Combustible Celluloid
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With: Tom Cruise, Thandie Newton, Dougray Scott, Richard Roxburgh, John Polson, Brendan Gleeson, Rade Sherbedgia, Ving Rhames, John Polson, William Mapother, Dominic Purcell, Mathew Wilkinson, Nicholas Bell, Kee Chan, Kim Fleming, Anthony Hopkins
Written by: Robert Towne, based on a story by Ronald D. Moore, Brannon Braga
Directed by: John Woo
MPAA Rating: PG-13 for intense sequences of violent action and some sensuality
Running Time: 123
Date: 05/24/2000

Mission: Impossible II (2000)

3 1/2 Stars (out of 4)

John Woo's Accomplished 'Mission'

By Jeffrey M. Anderson

Now Summer can officially start. John Woo's M:I-2 (a.k.a. Mission: Impossible II), starring Tom Cruise is an outstanding movie. You may read some negative reviews, but trust me, this is the real thing. After sitting through the butchery of Romeo Must Die, Frequency, Gladiator, and Battlefield Earth, I don't even need to say how refreshing it was to see action scenes filmed in such a way that they were not only visible, but poetic as well. I will long remember the image of Tom Cruise kicking at the ground and snatching a much-needed gun out of a slow-motion geyser of sand.

First off, forget what you know about Mission: Impossible. I've heard people complain about Brian De Palma's slick and exciting 1996 film because "it's not like the TV show." M:I-2; is not only unlike the TV show, it's also unlike the first movie or any other movie you've seen lately. Woo is not concerned with telling a Mission: Impossible story. He has found a way to make his characters Ethan Hunt (Cruise) and Nyah Nordoff-Hall (Thandie Newton) into distinctive Woo-ian figures. This movie is more concerned with powerhouse emotions than plot twists.

Written by Robert Towne (based on a story by Brannon Braga and Ronald D. Moore) M:I-2 concerns a new threat to world peace in the form of a deadly virus (which, of course, has an antidote as well). Taking a major cue from Ben Hecht's and Alfred Hitchcock's classic Notorious (1946), Ethan's superior (Anthony Hopkins) assigns him to track down a girl named Nyah to infiltrate her old boyfriend's (Dougray Scott) hideout and find out what he knows. Like that earlier movie, there's even a scene at the horse races where Ethan and Nyah attempt to talk without the evil boyfriend knowing. Later, there's a small homage to Rear Window (1954) as Ethan breaks into the chemical facility that holds the virus, and his partner (Ving Rhames) is unable to contact him to warn him that trouble is on the way. Halfway through, a turn of events takes the story from Alfred Hitchcock back to John Woo involving Woo's regular themes of pride, self-sacrifice, and honor.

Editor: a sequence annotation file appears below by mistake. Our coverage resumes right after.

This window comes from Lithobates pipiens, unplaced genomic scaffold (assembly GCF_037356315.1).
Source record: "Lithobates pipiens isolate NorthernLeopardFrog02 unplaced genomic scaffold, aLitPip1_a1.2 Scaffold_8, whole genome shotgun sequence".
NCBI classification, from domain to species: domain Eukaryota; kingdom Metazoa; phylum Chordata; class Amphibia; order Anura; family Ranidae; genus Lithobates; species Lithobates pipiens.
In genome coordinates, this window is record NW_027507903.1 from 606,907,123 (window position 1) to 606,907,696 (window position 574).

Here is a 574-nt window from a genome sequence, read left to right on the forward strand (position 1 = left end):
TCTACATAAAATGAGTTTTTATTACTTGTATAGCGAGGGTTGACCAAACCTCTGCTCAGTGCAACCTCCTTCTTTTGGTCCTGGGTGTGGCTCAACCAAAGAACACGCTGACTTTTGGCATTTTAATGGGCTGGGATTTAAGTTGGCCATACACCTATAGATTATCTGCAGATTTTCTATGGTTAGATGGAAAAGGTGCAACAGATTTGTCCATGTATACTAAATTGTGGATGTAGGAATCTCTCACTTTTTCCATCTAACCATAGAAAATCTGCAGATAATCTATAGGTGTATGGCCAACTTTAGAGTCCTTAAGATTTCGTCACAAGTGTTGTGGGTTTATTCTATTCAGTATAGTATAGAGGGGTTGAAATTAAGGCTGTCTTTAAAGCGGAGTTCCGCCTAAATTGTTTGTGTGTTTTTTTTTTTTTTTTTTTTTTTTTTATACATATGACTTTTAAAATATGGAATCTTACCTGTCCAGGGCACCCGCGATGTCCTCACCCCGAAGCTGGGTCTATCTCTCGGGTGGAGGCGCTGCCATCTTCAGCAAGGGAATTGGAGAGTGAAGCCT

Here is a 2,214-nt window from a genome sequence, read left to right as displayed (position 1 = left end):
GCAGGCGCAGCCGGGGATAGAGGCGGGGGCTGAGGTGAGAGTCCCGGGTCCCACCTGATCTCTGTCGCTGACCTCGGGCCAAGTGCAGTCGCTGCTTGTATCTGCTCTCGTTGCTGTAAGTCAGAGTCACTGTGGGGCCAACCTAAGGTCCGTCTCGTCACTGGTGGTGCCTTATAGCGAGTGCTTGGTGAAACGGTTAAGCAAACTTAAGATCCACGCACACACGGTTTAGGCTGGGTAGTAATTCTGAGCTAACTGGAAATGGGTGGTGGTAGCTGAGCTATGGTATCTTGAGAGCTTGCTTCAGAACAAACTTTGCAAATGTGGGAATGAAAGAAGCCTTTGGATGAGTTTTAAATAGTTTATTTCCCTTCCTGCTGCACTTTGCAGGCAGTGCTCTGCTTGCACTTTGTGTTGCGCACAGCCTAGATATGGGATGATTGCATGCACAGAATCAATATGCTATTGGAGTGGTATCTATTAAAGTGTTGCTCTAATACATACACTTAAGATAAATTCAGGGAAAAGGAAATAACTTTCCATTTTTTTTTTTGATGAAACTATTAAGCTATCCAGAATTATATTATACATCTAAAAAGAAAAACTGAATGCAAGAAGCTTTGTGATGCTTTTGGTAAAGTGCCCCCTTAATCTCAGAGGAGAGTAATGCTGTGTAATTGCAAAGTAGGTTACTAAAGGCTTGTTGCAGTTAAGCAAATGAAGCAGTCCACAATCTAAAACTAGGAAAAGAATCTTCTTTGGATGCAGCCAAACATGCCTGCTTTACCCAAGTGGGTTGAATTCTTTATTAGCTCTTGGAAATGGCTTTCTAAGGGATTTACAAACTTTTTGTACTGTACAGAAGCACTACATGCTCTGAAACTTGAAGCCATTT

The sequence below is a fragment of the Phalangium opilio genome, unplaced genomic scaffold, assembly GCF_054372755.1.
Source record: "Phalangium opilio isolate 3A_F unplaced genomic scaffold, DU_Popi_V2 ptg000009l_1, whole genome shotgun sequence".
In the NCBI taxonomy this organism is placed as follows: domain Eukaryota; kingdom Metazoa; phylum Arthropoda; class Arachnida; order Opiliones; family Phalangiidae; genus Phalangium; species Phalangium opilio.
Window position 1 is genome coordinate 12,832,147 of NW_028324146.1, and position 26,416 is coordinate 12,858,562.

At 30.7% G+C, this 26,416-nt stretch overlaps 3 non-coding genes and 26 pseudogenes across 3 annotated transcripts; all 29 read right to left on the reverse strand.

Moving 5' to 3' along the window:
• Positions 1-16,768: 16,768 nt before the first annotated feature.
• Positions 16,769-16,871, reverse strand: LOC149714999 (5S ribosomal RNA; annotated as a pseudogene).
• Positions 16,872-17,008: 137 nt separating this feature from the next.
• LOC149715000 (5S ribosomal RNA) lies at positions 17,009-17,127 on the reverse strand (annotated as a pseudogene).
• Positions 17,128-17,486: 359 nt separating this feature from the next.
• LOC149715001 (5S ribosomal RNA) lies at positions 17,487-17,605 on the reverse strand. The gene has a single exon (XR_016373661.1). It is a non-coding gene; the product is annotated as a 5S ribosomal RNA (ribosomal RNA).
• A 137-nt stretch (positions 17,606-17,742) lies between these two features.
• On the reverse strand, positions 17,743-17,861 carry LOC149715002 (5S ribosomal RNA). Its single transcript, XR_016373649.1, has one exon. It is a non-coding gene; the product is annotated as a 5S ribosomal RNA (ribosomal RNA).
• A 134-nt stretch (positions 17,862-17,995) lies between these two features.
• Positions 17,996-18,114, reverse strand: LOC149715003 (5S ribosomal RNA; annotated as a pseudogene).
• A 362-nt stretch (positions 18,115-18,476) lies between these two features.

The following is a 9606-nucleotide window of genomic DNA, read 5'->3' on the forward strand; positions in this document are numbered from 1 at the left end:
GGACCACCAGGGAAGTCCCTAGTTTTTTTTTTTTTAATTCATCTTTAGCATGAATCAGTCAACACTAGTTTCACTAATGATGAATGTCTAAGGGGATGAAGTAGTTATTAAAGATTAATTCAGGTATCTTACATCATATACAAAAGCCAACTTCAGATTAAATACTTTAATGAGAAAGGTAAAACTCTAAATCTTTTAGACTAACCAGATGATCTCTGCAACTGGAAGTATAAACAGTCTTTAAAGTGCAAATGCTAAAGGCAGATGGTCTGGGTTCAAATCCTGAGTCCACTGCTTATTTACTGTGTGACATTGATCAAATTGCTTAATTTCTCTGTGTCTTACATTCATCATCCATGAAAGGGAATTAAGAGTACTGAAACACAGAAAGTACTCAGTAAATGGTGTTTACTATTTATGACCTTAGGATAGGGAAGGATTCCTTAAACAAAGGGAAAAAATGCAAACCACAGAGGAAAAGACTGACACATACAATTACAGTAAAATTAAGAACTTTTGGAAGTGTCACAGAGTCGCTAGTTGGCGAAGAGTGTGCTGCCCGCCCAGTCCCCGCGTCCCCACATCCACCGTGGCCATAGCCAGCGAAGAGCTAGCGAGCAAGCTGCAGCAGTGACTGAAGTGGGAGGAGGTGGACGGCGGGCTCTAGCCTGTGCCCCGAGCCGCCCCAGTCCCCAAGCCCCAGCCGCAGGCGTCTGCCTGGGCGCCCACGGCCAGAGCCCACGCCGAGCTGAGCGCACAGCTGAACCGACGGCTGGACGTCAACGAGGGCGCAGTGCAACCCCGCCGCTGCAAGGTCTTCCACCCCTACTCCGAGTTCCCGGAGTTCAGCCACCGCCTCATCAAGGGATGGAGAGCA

Cruise looks great in the film, and apparently did quite a lot of training to accommodate Woo's action scenes. He does some absolutely amazing stunts and moves including the patented double-gun shot, some rock-climbing, and some very tricky motorcycle riding. Newton, coming off critical acclaim in Jonathan Demme's Beloved (1998) and Bernardo Bertolucci's Besieged (1999), re-invents herself as a deliriously beautiful ingenue. During a Flamenco dance in a nightclub, she gracefully uses the stamps of the dancers' boots to cover her own footsteps as she steals upstairs to snatch a jeweled necklace. The screen lights up with a rare, and much appreciated, interracial romance between Cruise and Newton.

Those who disliked this movie owe that to a basic misunderstanding of John Woo. To most of Hollywood, and most of America, he is simply an "action director", lumped in with the likes of, say, Paul Verhoeven, Roland Emmerich, Tony Scott, or Michael Bay. What sets him apart is not only his beautifully choreographed and completely clear action scenes, but also his strong emotional grandiosity. The characters engage in operatic larger-than-life gestures. One scene in M:I-2 has Ethan infiltrating the bad guys' hideout flanked by a flock of white doves, providing a visual contrast to the violence (the doves fly away before any violence occurs).

While Americans tend to demand realism, Woo's pageantry is accepted in the Hong Kong films. When, at the end of The Killer (1989), the recently blinded Chow Yun-Fat and the blind girl he's been trying to save crawl in the dirt towards each other, shouting each other's names, and are ultimately unable to find one another, it's devastating. The climax of M:I-2 is not dissimilar to that grand tragic scene, and yet some of the people I saw it with were snickering.

In the end, it's more exciting that I'm alone in my adoration for M:I-2. I'm suspicious of movies that everyone likes anyway. M:I-2 is one of the most exceptional and memorable films of the year. It contains treasures for those of us who can see them; Cruise's extraordinary screen presence, Newton's dewy sexuality; and clear and beautiful action scenes punctuated with operatic moments like cries of fury to an unfeeling universe. These are feelings larger than we're used to. How often are we asked to open our hearts up to an action movie?

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